"Man, of course, is the primary species of which we think when we are considering animals that live in societies. Yet the insect societies antedate man's by many millions of years... functioning on this level perhaps as much as 100 million years ago..." (Larson, ix)
Throughout the ages humans have attempted to understand the animal world in relation to our own and nowhere is this compulsion of anthropomorphism more notoriously exhibited than toward the behavior of insects.
Any entomologist will tell you these parallels are superficial at best and downright egocentric at worst. The inter-reliance and inter-connectivity demonstrated by insects create innumerable complex relationships unparalleled in human socialisation. While we have fostered a world of cultural transmission, insects are busy cultivating a genetic one- a balance entirely effecting and affected by the environment around them. Constituting over half of animal life on the planet, the number of Earth's insect species cannot be estimated, let alone closely examined and fully understood. If any sincere parallel were to be drawn between us and our arthropod counterparts, it could only be that we are as vague about the complexity of socialised insects as we are about the complexity of our own infinite and diverse systems of representation and belonging.
Through a sort of reverse anthropomorphism, In_Sect provides some observations of the invertebrate kind for these (comparatively) modern human dilemmas. With a fair bit of creative license, In_Sect flips the power balance to test the networks of interrelation and reliance which have served the insect populous for 100 million years in order to shed light on our habits. This investigation is particularly poignant when considering the contemporary issues of overpopulation and the corresponding lack of environmental resources which has rendered humankind something of a swarm in its own right.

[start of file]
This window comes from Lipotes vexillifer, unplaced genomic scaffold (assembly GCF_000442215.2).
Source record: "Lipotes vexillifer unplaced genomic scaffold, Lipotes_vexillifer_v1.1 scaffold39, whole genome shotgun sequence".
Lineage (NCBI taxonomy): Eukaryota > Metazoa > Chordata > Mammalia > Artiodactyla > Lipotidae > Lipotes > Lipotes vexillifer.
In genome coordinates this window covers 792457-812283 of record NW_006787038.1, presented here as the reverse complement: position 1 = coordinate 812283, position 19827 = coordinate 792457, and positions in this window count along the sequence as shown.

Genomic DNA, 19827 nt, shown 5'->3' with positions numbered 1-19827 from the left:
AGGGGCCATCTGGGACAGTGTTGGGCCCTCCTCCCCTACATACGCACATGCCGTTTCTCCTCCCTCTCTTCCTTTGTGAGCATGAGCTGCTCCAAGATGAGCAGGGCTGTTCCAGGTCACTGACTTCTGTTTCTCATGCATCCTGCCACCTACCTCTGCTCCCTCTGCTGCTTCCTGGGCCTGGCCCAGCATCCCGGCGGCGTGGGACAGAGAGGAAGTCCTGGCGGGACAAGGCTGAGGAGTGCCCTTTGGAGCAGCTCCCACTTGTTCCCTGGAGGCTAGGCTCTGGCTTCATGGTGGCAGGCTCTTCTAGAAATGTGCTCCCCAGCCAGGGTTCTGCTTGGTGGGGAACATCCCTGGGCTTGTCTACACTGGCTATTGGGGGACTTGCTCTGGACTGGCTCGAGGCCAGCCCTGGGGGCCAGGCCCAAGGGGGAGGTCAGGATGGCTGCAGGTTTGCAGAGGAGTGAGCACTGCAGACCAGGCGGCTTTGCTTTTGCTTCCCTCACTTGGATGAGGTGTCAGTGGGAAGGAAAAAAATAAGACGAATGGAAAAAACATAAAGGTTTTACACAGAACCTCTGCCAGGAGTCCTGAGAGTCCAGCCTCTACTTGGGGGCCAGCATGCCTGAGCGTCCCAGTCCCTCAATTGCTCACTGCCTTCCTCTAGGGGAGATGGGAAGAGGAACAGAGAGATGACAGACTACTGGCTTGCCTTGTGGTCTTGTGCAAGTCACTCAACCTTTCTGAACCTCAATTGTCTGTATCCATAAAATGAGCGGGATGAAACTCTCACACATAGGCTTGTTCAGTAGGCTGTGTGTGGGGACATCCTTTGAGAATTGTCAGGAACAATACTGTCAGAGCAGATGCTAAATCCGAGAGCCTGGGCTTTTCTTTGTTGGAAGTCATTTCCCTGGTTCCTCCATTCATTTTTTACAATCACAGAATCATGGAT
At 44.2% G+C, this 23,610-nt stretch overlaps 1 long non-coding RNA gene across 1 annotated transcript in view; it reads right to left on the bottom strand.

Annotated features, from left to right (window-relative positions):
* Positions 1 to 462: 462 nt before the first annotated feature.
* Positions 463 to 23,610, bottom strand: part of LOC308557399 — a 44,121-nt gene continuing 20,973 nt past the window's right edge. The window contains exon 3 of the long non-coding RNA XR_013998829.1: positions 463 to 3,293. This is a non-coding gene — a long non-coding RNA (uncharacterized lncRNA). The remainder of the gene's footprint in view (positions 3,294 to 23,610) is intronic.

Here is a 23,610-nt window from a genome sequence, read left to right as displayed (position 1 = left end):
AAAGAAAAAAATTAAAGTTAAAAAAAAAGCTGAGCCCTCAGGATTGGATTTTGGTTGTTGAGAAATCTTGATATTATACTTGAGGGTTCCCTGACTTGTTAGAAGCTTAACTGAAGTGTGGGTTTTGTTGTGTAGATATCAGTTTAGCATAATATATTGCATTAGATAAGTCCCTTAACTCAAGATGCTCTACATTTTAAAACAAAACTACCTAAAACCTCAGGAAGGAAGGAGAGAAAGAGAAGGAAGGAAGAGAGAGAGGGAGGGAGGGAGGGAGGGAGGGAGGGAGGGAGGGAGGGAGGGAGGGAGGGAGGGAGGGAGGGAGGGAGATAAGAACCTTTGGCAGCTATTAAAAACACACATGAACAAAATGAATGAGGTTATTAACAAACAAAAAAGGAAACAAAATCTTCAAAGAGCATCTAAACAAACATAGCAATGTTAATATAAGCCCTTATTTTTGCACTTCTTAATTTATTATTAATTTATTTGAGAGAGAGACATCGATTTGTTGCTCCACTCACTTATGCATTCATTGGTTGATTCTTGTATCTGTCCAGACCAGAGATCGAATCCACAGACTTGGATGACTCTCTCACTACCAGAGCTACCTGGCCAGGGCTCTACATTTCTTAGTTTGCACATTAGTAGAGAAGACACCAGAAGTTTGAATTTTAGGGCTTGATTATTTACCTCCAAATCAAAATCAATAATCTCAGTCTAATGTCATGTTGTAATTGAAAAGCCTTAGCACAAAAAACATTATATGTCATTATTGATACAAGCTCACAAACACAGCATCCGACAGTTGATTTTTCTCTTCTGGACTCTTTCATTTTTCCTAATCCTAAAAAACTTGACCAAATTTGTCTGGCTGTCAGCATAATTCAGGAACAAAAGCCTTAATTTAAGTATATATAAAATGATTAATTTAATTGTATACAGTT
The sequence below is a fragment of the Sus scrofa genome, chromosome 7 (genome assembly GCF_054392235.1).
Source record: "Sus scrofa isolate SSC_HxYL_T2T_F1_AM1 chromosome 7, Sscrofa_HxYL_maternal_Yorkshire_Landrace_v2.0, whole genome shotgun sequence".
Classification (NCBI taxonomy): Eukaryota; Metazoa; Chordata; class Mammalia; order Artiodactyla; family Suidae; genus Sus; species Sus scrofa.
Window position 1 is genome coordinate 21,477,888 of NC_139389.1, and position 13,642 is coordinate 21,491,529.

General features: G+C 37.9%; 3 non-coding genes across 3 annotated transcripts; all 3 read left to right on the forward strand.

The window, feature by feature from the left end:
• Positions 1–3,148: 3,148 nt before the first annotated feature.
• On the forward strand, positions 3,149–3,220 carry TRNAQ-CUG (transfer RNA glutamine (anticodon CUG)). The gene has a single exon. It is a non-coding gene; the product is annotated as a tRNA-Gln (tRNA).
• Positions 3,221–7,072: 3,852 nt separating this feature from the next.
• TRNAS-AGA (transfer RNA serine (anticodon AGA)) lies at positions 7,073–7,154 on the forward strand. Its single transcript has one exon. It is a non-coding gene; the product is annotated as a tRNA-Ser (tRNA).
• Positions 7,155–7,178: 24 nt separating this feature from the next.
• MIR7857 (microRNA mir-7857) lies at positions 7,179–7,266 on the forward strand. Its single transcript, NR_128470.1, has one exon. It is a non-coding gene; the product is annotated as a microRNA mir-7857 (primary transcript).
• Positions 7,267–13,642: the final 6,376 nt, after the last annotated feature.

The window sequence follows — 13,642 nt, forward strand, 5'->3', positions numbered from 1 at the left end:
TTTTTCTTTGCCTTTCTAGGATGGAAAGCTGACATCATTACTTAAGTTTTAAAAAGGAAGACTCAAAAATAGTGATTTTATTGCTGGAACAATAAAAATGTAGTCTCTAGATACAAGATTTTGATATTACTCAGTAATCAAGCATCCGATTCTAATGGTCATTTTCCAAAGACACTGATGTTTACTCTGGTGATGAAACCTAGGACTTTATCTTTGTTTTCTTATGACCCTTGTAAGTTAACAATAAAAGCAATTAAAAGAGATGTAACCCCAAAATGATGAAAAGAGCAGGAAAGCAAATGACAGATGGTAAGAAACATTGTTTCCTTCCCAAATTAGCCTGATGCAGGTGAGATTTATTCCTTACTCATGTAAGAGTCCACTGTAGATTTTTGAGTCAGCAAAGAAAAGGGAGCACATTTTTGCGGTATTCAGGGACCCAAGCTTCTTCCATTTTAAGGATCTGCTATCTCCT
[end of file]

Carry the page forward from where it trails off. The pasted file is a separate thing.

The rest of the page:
In_Sect executed these ideas through collectively building a physical structure born out of a common social system of eating, learning and working together. This structure, in the most literal sense, is a living room. The artists describe this installation as a 'hive' in which hours upon hours of collective time was spent constructing, scavenging and fabricating domestic materials- utilising the stuff of our interiors to recreate an experience of 'home'. Conversely, TV monitors randomly nestled in this interior depict urban exteriors- those of city streets, shopping malls, airports and bush land. In the safety of the soft, colourful commune the viewer is able to critically consider the more macro habits of humans as socialised animals. These projections act as experiments, transforming the human landscape through arthropod behaviour in order to suggest new possibilities. In this way, In_Sect has nominated co-operation as a system of survival, a way to successfully generate living spaces. Their combined labour, observations and expressions are harvested into a singular idea, its knitted fabrics metaphorically representing human inter-connection.
It is often forgotten that how we relate to ourselves, our environments and each other is one choice out of many. Through their insect avatars, In_Sect physically connects these strings together to remind us of other possibilities for human socialisation which have literally been under our shoes the whole time.